We were on a mission with this recipe. A mission to make ourselves like arugula and…chicken breasts. We’ve both always thought arugula tasted like dirt and chicken breasts were more often than not– dry, rubbery and overcooked excuses for protein. Anyway…we were quite successful with this, I must say. Lots of flavor, but still light and relatively inexpensive. Why is this African you ask? Well, the dressing is a riff on Harissa, which is a Moroccan paste made of peppers, cumin, coriander, etc. It’s often found in tube form at the grocery store or of course, on Amazon.com
- 1 lb. chicken breasts, sliced in 1/2 width wise and pounded thin with a meat mallet
- about 3 oz. arugula*
- 1/3 c oil cured olives, pitted**
- 3 oranges supremed (keep the zest for the dressing)***
- 1/3 c avocado or olive oil
- 1/3 c orange juice
- 1/3 c roasted red peppers
- zest of 2 oranges
- 1 t chili garlic sauce
- 1 t each cumin, coriander, paprika
Heat some fat in a saute pan on the high side of medium-high. These chicken breasts cook wickedly fast because they’re so thin. To get a good sear, cook the chicken until it’s about 3/4s of the way there on one side. You’ll see the sides of the chicken turn from pink to white. Flip it over and sear for a quick minute–very, very short amount of time here.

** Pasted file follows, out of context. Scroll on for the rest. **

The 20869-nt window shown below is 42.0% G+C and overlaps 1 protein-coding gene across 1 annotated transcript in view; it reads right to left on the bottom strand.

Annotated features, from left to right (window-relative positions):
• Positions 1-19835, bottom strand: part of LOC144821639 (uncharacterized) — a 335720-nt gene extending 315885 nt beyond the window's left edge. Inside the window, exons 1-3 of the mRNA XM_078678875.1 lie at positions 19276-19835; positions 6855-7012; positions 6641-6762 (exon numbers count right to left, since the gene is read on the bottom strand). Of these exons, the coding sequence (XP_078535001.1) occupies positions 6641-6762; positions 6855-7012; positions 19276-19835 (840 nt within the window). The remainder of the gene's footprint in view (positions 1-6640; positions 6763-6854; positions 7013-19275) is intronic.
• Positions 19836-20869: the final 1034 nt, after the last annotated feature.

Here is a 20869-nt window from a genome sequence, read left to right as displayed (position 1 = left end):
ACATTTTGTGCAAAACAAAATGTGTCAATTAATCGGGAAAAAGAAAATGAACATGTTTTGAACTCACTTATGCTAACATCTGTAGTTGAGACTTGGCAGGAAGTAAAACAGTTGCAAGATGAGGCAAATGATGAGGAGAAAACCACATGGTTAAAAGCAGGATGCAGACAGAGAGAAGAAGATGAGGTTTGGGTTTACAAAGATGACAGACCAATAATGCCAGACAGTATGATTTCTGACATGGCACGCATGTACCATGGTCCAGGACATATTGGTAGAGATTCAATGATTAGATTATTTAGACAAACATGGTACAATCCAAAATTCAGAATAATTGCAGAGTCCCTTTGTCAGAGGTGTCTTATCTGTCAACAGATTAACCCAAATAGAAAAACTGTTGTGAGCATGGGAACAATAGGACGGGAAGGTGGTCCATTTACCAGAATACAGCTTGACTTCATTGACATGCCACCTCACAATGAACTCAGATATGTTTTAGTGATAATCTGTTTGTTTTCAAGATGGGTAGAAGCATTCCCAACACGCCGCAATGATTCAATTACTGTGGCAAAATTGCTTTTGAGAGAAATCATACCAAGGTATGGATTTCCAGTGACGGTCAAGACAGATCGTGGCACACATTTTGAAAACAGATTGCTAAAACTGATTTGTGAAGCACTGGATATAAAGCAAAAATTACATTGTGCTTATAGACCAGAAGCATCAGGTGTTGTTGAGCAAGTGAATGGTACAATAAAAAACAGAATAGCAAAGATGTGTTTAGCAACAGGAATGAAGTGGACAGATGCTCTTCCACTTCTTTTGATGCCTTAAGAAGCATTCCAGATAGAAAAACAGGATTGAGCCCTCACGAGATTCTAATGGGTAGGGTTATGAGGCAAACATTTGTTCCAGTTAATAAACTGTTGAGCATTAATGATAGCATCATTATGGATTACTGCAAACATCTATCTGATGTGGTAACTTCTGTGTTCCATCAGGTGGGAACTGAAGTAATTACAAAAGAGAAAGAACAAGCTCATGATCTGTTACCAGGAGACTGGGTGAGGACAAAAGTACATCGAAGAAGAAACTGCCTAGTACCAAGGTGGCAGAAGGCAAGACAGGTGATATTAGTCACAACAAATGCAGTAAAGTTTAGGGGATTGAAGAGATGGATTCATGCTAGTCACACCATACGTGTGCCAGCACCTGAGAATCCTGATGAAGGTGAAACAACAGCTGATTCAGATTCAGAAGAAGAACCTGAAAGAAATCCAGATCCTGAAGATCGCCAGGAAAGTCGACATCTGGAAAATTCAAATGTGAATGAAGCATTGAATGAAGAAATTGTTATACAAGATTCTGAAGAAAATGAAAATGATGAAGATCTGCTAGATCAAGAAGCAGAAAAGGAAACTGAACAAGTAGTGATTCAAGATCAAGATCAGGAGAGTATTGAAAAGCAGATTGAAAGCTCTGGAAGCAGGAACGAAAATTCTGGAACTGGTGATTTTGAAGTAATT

For the dressing:
In a food processor or blender, blend all the ingredients until emulsified.
In a bowl, mix the dressing with the arugula, olives and orange supremes. Place the chicken on a plate and top with the salad. Why not put the chicken on top of the salad, you ask? Because you have to knife-and-fork this sucker. Why not have the chicken lying on a hard surface, like a plate, instead of on top of a bunch of lettuce? It’s much easier to gobble up this way, I promise.
*If you can’t find/don’t like arugula, ANY lettuce will work. Romaine, Mixed Greens, Spinach….
**Oil cured olives are just cured in oil (duh) as opposed to brined. Same as above–if you can’t find/don’t like oil cured olives, Kalamata (Greek) olives will substitute well
***You do not have to do this, but it sure is purrrrty and it’s a technique that looks really fancy, but is actually quite simple. This is how you supreme an orange:
Please notice the knife in Ming’s hand–it’s ceramic. I’ve heard they’re super sharp but break easily. Anybody got one of these? Also, Ming made a Paleo recipe, so write it down and make it too!